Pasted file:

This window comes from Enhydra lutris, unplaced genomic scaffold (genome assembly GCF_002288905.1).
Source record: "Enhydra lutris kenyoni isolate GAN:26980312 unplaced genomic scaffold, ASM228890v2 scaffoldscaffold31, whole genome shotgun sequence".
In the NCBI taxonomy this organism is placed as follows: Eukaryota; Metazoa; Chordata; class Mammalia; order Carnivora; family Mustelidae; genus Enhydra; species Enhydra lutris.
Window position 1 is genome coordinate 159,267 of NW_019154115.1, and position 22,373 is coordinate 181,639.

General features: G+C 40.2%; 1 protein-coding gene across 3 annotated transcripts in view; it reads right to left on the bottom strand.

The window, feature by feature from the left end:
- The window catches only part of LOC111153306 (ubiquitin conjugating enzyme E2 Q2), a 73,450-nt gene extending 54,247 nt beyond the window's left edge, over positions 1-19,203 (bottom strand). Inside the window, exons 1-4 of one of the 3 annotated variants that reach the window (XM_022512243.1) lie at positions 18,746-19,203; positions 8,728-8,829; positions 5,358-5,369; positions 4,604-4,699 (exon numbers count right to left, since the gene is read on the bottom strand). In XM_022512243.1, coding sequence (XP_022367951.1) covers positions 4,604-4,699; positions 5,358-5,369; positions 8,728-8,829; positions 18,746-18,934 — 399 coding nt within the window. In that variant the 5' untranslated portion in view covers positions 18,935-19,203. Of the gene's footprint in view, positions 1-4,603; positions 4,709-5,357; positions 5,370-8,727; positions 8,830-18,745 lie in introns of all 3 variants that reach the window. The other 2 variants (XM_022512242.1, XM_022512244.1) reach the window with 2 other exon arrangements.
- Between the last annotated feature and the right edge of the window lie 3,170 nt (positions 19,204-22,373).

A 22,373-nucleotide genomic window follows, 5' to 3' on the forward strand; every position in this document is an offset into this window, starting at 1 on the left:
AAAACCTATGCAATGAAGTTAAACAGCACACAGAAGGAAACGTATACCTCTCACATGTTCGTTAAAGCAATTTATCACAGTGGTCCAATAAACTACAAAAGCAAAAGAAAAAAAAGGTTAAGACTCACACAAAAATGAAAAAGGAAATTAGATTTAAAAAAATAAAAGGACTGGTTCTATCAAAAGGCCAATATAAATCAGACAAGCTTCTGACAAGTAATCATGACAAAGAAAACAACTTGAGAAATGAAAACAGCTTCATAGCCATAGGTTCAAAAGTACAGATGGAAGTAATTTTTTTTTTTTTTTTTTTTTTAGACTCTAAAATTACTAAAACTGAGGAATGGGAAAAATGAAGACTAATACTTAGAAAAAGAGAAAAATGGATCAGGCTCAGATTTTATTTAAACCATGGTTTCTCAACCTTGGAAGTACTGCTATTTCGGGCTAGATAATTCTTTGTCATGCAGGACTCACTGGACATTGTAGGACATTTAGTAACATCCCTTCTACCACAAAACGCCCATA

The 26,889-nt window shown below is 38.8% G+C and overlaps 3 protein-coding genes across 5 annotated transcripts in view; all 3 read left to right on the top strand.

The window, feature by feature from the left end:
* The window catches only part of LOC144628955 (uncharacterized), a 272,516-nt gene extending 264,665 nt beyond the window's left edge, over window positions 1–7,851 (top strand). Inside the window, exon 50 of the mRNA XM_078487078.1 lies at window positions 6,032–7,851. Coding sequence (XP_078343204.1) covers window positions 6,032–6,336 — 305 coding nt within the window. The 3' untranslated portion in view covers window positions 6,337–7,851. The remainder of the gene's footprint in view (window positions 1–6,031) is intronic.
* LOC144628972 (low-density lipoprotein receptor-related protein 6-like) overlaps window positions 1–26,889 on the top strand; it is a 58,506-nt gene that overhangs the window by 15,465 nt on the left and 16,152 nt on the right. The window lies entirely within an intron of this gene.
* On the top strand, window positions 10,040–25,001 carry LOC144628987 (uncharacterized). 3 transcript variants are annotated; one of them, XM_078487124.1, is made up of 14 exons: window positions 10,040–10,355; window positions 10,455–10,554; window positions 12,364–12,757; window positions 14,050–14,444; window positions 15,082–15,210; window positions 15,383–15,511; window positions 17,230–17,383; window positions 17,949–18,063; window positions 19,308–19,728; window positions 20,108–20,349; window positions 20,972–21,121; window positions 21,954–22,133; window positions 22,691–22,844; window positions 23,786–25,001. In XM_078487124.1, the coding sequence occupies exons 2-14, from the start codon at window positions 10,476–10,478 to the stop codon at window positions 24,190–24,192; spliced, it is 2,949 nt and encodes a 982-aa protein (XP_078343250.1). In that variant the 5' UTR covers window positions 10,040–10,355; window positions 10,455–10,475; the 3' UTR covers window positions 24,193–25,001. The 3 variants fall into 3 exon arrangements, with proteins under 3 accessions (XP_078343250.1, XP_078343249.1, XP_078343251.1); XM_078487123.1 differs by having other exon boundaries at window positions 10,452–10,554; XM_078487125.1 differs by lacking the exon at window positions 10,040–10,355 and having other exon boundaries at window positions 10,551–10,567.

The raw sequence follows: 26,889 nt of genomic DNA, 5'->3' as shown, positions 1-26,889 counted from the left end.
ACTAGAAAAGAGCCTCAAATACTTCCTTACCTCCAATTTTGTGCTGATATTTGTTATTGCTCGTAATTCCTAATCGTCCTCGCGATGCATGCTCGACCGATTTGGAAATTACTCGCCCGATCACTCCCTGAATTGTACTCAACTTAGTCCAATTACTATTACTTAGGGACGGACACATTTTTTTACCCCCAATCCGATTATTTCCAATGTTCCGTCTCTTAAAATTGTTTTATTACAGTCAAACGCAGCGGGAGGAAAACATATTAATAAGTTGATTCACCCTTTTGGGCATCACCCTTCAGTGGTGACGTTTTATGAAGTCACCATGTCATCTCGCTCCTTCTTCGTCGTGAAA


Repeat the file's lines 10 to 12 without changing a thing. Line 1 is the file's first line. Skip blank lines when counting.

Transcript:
AAAACCTATGCAATGAAGTTAAACAGCACACAGAAGGAAACGTATACCTCTCACATGTTCGTTAAAGCAATTTATCACAGTGGTCCAATAAACTACAAAAGCAAAAGAAAAAAAAGGTTAAGACTCACACAAAAATGAAAAAGGAAATTAGATTTAAAAAAATAAAAGGACTGGTTCTATCAAAAGGCCAATATAAATCAGACAAGCTTCTGACAAGTAATCATGACAAAGAAAACAACTTGAGAAATGAAAACAGCTTCATAGCCATAGGTTCAAAAGTACAGATGGAAGTAATTTTTTTTTTTTTTTTTTTTTTAGACTCTAAAATTACTAAAACTGAGGAATGGGAAAAATGAAGACTAATACTTAGAAAAAGAGAAAAATGGATCAGGCTCAGATTTTATTTAAACCATGGTTTCTCAACCTTGGAAGTACTGCTATTTCGGGCTAGATAATTCTTTGTCATGCAGGACTCACTGGACATTGTAGGACATTTAGTAACATCCCTTCTACCACAAAACGCCCATA

The 26,889-nt window shown below is 38.8% G+C and overlaps 3 protein-coding genes across 5 annotated transcripts in view; all 3 read left to right on the top strand.

The window, feature by feature from the left end: